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Everton Player Profiles part 4: The Wild Cards

BIRMINGHAM, ENGLAND - JULY 30: Tim Cahill of Everton looks on during the pre season friendly between Birmingham City and Everton at St Andrews (stadium) on July 30, 2011 in Birmingham, England.  (Photo by Chris Brunskill/Getty Images)
BIRMINGHAM, ENGLAND - JULY 30: Tim Cahill of Everton looks on during the pre season friendly between Birmingham City and Everton at St Andrews (stadium) on July 30, 2011 in Birmingham, England. (Photo by Chris Brunskill/Getty Images)
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Thus far I have discussed the Midfield, Attack and Defence in parts 1 to 3. In the final part of the series looking at the Everton squad I review the Wild Cards - those versatile players who are often called upon to play in various positions in the side. To conclude I will estimate the preferred line-up that Everton will start the season.

Everton are blessed with a number of players who have managed to be highly competent in many roles in the side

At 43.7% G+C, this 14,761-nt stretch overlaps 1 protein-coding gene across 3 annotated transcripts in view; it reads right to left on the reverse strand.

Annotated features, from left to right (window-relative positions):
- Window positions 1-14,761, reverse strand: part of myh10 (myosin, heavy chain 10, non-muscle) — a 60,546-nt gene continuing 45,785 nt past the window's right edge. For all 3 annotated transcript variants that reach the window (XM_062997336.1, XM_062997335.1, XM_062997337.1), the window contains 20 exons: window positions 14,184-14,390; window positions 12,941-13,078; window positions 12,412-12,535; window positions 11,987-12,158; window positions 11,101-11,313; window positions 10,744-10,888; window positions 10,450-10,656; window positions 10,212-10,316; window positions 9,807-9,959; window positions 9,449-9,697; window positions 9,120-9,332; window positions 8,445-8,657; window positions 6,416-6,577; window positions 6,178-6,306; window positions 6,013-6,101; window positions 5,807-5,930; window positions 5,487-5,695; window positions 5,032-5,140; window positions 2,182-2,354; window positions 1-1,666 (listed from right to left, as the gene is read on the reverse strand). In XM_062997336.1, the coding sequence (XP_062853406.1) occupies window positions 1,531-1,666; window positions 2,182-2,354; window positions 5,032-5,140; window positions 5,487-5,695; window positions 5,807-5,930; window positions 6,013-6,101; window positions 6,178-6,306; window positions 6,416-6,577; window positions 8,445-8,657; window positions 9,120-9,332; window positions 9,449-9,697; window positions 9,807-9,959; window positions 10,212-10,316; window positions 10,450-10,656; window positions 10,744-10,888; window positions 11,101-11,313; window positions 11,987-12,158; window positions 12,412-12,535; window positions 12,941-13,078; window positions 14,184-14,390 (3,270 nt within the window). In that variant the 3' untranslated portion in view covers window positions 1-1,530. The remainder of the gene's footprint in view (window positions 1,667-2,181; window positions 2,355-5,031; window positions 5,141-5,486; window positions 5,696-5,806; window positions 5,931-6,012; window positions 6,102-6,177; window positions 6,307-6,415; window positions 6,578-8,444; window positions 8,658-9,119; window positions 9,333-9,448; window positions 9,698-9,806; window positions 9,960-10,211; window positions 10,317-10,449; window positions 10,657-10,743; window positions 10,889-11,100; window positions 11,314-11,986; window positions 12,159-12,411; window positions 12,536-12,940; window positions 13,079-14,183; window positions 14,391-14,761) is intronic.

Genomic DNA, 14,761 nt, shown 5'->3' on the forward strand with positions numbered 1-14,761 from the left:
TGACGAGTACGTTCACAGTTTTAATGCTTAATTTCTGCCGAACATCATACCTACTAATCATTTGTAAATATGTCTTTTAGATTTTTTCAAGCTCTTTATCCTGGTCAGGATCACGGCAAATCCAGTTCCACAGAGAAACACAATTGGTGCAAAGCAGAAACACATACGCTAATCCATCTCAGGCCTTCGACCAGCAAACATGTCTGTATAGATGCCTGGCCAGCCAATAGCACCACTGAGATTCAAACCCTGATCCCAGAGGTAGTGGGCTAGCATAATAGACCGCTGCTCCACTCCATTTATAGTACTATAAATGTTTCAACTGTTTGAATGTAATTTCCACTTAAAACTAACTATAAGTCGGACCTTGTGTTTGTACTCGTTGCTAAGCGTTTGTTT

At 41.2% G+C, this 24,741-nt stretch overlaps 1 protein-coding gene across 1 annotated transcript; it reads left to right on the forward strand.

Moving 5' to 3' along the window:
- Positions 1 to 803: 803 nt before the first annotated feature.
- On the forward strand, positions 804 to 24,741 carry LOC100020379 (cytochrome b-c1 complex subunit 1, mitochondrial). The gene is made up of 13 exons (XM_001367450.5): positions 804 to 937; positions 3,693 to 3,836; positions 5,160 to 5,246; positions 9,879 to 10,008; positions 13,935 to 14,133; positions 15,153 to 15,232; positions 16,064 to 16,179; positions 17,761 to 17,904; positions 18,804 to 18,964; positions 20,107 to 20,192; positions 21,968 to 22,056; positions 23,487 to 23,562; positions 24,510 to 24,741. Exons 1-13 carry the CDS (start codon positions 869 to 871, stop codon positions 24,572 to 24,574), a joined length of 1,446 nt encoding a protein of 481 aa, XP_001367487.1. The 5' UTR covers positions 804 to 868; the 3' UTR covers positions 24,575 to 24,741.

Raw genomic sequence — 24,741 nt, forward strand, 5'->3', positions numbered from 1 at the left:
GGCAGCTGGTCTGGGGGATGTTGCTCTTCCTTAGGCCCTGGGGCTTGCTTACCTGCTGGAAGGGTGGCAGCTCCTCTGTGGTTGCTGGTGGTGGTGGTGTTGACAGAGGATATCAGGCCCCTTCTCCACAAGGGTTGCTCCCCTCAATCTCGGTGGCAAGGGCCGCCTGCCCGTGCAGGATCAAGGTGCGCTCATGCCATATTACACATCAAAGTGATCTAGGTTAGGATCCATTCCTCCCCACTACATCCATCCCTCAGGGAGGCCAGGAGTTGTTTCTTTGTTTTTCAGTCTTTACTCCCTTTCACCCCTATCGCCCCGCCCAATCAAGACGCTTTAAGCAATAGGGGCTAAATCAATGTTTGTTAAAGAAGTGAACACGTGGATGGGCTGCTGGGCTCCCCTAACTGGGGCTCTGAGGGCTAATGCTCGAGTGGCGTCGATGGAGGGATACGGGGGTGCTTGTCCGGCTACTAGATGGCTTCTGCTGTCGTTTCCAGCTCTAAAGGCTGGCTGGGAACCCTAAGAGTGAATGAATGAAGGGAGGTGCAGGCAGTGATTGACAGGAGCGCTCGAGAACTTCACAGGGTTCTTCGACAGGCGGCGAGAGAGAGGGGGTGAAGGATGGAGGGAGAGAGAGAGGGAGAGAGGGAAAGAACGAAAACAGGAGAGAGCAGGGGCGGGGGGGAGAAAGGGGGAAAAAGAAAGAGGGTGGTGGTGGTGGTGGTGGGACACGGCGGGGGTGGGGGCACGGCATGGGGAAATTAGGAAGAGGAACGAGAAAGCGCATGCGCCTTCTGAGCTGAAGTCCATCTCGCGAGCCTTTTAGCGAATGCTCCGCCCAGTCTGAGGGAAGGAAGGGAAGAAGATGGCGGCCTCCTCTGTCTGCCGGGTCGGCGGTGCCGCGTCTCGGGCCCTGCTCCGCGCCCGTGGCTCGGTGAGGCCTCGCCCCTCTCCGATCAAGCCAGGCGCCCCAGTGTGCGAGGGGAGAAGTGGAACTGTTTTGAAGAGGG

I have touched upon this in the previous article when discussing the likes of Leon Osman (various roles in midfield and an occasional striker) as well as Johnny Heitinga and Phil Neville, seasoned pros who have filled many back row and midfield roles. But there are four remaining members of the side who fill multiple roles readily for the betterment of the side. The most obvious candidate is Seamus Coleman. Snatched from the Irish League for just £60,000 he has fast adapted himself to the rigours of the Premier League and become a highly versatile defender-wide midfielder. Perhaps the lack of Premier League experience and the failure to conform to the stifling chess-game mentality that pervades the top leagues has given him an advantage which other players lack. His refreshing no-nonsense attitude - manifesting itself in mazy runs into the opposition half - seems to throw opponents off their stride and often leads to Everton gaining the upper hand with the chances that come from that. He has yet to convince on the defensive side of his game but shows the aptitude that suggests he will be an extremely tough defender as well. The only downsides to his game are a tendency to fail to find that final ball and a suggestion that his fitness is marginally behind the rest of the side (as he tends to fade in the latter part of games). In time I think both these missing parts will be rectified and Everton will gain the full benefit of his spirited contributions.